DIGHA NIKAYA 6
THE FINER THINGS ONE LEARNS UNDER TEACHING OF THE BUDDHA
By Steve Lin
“Surely the mendicants (Bhikkhus) must live the spiritual life under the Buddha for the sake of realizing such a (type) development of immersion?”
“No, Mahāli, the mendicants (bhikkhus) don’t live the spiritual life under me for the sake of realizing such a (type) development of immersion. There are other things that are finer, for the sake of which the mendicants live the spiritual life under me.”
“But sir, what are those finer things?”
“Firstly, Mahāli, with the ending of three fetters a mendicant is a stream-enterer, not liable to be reborn in the underworld, bound for awakening. This is one of the finer things for the sake of which the mendicants live the spiritual life under me.”
“Furthermore, a mendicant—with the ending of three fetters, and the weakening of greed, hate, and delusion—is a once-returner. They come back to this world once only, then make an end of suffering. This too is one of the finer things.”
“Furthermore, with the ending of the five lower fetters, a mendicant is reborn spontaneously and will become extinguished there, not liable to return from that world. This too is one of the finer things.”
“Furthermore, a mendicant has realized the undefiled freedom of heart and freedom by wisdom in this very life, and lives having realized it with their own insight due to the ending of defilements. This too is one of the finer things.”
“These are the finer things, for the sake of which the mendicants live the spiritual life under me.”
Read the full Sutta.
THREE INSIGHTS FROM THE SUTTA
We can become obsessed with one type of meditation and miss all the finer teachings of The Buddha
The Buddha says that the most important and finer things under his teachings includes the removal of the fetters which causes Dukkha and rebirth
Removal of these fetters leads to the ending Dukkha, ending of rebirth, and to the various stages of enlightenment…
THREE TIPS FOR MEDITATION FRIM THE SUTTA
Our meditation “must” include the observation and release of the fetters.
Samādhi meditation is incomplete alone but should include vipassana insight to end the fetters
Ending the fetters takes time and daily routine practice … otherwise, they will never cease
PREPARATION FOR GUIDED MEDITATION
🧘🏽♂️ MEDITATION PLACE
Find a comfortable place that is quiet to sit and meditate with few interruptions and distractions to the senses.
After sitting comfortably on a cushion or pillow or floor, place hands in lap and close the eyes.
TRIPLE GEM (1-2 min)
Prepare the mind and concentration by taking “Refuge in the Triple Gem”.
Visualize each one in the mind (as an object) and generate faith and warm feelings with each one. Don’t rush this.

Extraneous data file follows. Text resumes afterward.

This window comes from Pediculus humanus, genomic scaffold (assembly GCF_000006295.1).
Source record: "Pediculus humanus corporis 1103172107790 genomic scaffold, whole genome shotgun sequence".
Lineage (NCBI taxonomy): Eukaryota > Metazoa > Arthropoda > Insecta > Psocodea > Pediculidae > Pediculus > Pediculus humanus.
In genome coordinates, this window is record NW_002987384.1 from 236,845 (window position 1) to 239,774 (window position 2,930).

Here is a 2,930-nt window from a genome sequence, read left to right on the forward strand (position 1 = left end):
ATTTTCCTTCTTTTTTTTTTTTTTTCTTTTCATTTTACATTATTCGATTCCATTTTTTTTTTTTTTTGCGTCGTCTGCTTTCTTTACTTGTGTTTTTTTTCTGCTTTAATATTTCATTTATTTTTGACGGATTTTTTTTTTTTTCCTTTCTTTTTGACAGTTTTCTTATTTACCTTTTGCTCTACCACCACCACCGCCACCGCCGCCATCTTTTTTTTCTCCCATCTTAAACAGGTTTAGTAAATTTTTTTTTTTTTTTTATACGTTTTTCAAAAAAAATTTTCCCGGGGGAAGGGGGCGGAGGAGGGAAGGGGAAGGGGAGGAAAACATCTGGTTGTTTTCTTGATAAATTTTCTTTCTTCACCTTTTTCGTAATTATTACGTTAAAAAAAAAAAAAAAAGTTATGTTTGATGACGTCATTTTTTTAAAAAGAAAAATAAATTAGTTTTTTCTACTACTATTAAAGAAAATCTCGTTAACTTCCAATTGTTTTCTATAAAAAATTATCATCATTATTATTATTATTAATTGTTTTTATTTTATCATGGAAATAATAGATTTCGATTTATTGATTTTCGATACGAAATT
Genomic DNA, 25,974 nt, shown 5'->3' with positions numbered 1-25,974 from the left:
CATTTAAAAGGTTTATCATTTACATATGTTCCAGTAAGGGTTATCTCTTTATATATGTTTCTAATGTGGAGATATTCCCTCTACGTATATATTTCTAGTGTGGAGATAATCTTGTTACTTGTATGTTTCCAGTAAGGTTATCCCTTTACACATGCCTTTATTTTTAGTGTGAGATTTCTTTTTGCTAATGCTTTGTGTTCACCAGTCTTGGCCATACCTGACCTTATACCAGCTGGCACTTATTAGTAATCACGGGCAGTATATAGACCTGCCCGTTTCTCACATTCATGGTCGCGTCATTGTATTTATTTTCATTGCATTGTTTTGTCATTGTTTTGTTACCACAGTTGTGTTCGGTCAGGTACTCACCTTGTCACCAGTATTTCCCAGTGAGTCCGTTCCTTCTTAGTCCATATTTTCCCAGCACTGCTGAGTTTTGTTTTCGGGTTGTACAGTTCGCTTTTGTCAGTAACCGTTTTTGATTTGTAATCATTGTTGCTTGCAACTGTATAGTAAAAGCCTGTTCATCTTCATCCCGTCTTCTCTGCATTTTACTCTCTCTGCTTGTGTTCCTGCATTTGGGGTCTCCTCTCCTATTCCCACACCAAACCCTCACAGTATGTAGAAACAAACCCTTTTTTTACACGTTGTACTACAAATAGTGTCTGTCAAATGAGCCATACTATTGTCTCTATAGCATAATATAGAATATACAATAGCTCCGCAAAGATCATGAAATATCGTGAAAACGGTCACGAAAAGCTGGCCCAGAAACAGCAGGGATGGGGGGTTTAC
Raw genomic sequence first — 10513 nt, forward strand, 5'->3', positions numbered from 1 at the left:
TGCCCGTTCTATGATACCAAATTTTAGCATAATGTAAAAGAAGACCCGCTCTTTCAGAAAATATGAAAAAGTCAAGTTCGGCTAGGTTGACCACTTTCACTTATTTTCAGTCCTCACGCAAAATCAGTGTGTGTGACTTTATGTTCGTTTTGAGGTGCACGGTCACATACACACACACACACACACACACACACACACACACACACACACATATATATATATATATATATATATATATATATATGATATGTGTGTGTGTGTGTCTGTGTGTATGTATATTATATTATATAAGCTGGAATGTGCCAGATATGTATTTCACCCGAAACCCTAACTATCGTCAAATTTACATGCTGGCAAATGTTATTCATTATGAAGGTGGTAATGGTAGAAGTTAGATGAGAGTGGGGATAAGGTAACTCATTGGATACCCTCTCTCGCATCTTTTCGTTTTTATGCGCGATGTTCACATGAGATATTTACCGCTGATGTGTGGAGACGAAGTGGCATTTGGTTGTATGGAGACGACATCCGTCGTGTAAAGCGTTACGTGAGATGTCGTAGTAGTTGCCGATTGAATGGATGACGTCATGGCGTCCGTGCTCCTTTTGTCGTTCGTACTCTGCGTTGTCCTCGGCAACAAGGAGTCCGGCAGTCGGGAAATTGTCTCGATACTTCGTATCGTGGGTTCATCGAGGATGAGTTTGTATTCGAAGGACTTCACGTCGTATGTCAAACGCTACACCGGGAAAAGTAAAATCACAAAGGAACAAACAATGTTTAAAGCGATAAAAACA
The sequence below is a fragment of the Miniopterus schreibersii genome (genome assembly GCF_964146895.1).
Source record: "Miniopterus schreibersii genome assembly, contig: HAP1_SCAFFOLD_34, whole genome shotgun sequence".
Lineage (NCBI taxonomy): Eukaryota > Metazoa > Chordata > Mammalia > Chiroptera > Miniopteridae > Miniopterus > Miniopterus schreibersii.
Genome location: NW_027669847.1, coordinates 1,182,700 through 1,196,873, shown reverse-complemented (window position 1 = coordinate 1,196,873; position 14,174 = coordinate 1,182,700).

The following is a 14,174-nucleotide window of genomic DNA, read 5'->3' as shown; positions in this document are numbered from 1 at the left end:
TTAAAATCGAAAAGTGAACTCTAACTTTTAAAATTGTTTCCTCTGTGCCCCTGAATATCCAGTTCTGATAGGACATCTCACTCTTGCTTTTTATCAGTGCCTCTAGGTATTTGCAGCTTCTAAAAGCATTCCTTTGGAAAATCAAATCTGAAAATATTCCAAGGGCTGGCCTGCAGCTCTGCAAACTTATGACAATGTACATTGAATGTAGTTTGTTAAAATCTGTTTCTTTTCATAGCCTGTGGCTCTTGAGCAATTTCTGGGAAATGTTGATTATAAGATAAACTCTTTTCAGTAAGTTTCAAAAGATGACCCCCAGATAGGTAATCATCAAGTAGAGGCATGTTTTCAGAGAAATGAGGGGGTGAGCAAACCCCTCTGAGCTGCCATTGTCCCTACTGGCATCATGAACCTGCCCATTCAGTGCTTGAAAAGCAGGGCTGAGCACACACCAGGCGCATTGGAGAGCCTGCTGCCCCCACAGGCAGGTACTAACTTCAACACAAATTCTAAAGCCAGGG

I take refuge in The Buddha.
I take refuge in The Dhamma.
I take refuge in The Sangha.
SATIPATTHĀNA WARM UP (3-5 min)
Begin to focus in the breathing without attaching or stressing about it. Just relax and observe the breath.
As you breath in… observe it and release.
As you breath out… observe it and release.
Observing the rhythm of the breath is essential to relax the body and to practice releasing.
Use the out breath to practice releasing.
Relaxed smiling is good to use to help relax.
I often will use the phrase “Peace” (in breath)
“Release” (our breath)
Continue observing breathing until it becomes very subtle or almost unnoticeable.
SATIPATTHĀNA WARM UP (3-5 min)
As the breath fades, the mind relaxes, the body also begins to relax.
Observe the body as a (body) form. It’s not self, but only a shell, a rupa, that temporarily supports consciousness.
As observing, the body, let the breath and body fade. SATIPATTHĀNA WARM UP (3-5 min)
As the breath fades and the body relaxes, the mind tends to become active or stay busy.
As thoughts arise, don’t engage with them. Observe them and then let them fade.
They will rise and they will fall unless there is engagement to feed the thoughts.
The Pali canon’s Sutta Pitaka identifies ten “fetters of becoming”:
– belief in a self (Pali: sakkāya-diṭṭhi)
– doubt or uncertainty, especially about the Buddha’s awakeness and nine supermundane consciousnesses (vicikicchā)
– attachment to rites and rituals (sīlabbata-parāmāsa)- sensual desire (kāmacchando)
– ill will (vyāpādo or byāpādo)
– lust for material existence, lust for material rebirth (rūparāgo)
– lust for immaterial existence, lust for rebirth in a formless realm (arūparāgo)
– conceit (māna)
– restlessness (uddhacca)
– ignorance (avijjā)
As indicated in the adjacent table, throughout the Sutta Pitaka, the first five fetters are referred to as “lower fetters” (orambhāgiyāni saṃyojanāni) and are eradicated upon becoming a non-returner; and, the last five fetters are referred to as “higher fetters” (uddhambhāgiyāni saṃyojanāni), eradicated by an arahant.
Observe the first three fetters that arise during meditation…
1. belief in a self (sakkāya-diṭṭhi)
2. doubt (vicikicchā)
3. attachment to rites and rituals (sīlabbata-parāmāsa)
Observe insights about each of these … take time… be open to things you might not enjoy discovering …
Reflect on changes in lifestyle, actions, thoughts, and views that may need to change
Release the need to be a permanent self and desire for rebirth and existence
Release doubts in The Buddha and his teachings
Release the need and dependence on religious practices, rites, superstitious religious activities, good luck chants and charms … these all prevent stream-entry and enlightenment.
Truly and honestly observing and seeing these fetters as they truly are in our minds and life can be very difficult. We often don’t want to admit or face the truth. This keeps us in ignorance and samsara cycles of Dukkha and rebirth. Once we learn to see the truth